Monday, March 3, 2014

Does carsharing promote balanced, sustainable economic growth?

carshare invis1ble parked car

Before digging into the details, the important mechanics of carsharing[1], it is important for policy makers to ask these deeper questions if we are ever to be able to shift gears into sustainable transport, sustainable cities and sustainable lives.

This is an extremely important foundation question to which the short answer is: yes definitely. But let us dig deeper.



The answer becomes even more self-evident if you turn the question around and ask: Does an automobile-lifestyle promote balanced and sustainable economic growth? (We all know the answer to that one.)

A well thought-out carsharing policy -- which incidentally is not really possible unless you first have worked up a well thought-out overall mobility and land-use strategy – – will definitely make a contribution to promoting balanced and sustainable economic growth. How is that?


  • First because it makes its contribution by removing at least part of the planetary burden of one of the least balanced and least sustainable policies and practice in the transport field, one which by most measures accounts for something on the order of 20% of all emissions, energy and energy consumption, etc., and of our waking hours.

  • Now while carsharing does not all by itself substitute for unsustainable solo driven cars, it is part of a package of alternative services and needs to be understood as such. Many studies have shown that carsharing plays a role in reducing the number of cars in circulation and with it traffic, congestion and all the bad things that connotes.

  • Carsharing leads to energy savings, for all kinds of reasons which are well identified in the literature (e.g., people who carshare drive considerably less and, on average, drive newer more efficient cars). Energy savings lead to a corresponding decrease of the need for spending your hard earned money on imported fossil fuels or indeed any motive source other than renewable energy.

  • Carsharers organize their lives differently from those who are entirely dependent on own cars. They walk more, cycle more, take public transport more and organize their time and trouble more carefully -- by contrast with the average car owner who jumps into their car for a “cost free” trip at the drop of a hat. The mindset and lifestyle of carsharers is really quite different and, to coin a phrase, notably more sustainable.

  • There is a not unreasonable argument which states that without carsharing -- which as we know is an option for being able to drive a car when needed, without being saddled full-time with the considerable time, trouble and expense of an own-car.


And then there is the matter of flexibility and choice. We know in advance that the path to a sustainable mobility system is going to be hotly contested by all those of us who do not want to be entirely deprived of the highly flexible mobility option that our cars can provide. But again, the great advantage of carsharing is that it offers a “soft option" which is available to those who wish to take it, without depriving others of their own choice of mode. This is also called democracy.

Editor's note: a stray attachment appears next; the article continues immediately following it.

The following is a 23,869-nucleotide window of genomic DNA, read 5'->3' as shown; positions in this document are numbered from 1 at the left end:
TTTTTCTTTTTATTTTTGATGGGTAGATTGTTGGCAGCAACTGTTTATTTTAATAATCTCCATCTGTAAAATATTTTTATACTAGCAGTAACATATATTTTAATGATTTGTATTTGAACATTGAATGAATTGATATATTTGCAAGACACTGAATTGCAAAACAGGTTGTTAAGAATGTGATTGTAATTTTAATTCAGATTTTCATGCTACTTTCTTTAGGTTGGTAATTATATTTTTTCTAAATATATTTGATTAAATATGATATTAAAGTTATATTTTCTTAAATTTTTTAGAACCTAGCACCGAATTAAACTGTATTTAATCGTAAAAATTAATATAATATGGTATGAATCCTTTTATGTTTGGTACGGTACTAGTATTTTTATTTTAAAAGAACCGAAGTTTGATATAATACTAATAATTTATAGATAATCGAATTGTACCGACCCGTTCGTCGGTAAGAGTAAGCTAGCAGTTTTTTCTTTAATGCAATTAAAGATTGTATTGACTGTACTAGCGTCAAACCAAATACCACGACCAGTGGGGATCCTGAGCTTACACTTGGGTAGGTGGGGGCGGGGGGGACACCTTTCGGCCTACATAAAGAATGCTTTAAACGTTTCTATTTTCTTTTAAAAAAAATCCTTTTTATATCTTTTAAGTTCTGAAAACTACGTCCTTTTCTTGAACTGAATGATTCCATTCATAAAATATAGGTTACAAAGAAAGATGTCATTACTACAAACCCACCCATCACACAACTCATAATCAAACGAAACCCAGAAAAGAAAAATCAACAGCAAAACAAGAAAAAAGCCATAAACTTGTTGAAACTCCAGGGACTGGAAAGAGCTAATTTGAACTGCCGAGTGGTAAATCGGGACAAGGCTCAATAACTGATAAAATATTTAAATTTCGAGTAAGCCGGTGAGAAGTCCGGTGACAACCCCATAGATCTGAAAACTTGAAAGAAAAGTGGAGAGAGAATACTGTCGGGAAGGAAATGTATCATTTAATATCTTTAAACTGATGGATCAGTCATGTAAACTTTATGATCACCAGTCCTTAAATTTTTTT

Carsharing is thus "the missing link in our sustainable transportation system", and as such it is an important motor for balanced and sustainable economic growth. It is thus a practice and mobility option which is worthy of far closer attention to policymakers that it has received in the past.

Continues…

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[1] This article appears as an introductory section in the ongoing project and report of the Dutch Ministry of Transport and Environment (KpVV) under the title “Going Dutch: Carshare Strategies for Cities”. The initial announcement and work on this project can be found at http://worldstreets.wordpress.com/2014/01/29/12815/.

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About KpVV

The purpose of the KpVV -- Kennisplatform Verkeer en Vervoer  or in English “Knowledge Platform for Traffic and Transport” -- is to contribute to making government more competent in the field of mobility. The KpVV  serves local authorities: municipalities, provinces, metropolitan regions, and water boards across the Netherlands.  And more specifically provides support for policy makers, managers and administrators concerned with local and regional traffic, and transport policy making and realization.  But other organizations also benefit from the KpVV competence, products and services, including public interest groups, research institutes, transport and education.

KpVV does not make policy, but contributes on three levels:

  • Assist directors in discussions and decisions on      traffic and transport policy;

  • Support national, regional and local officials with professional knowledge      and competence

  • Connect institutions, individuals and organizations through      professional networks.


The group’s competence extends to all areas of sustainable mobility policy and practice. The present project is carried out under the supervision of the Mobility Management program.
Kennisplatform Verkeer en Vervoer (KpVV)
B  Galvanistraat 1, 6716 AE Ede | B Jaarbeursplein 22, 3521 AP Utrecht
T  +31 (0)30 291 8209  | M  +31 (0)6 20 54 39 02

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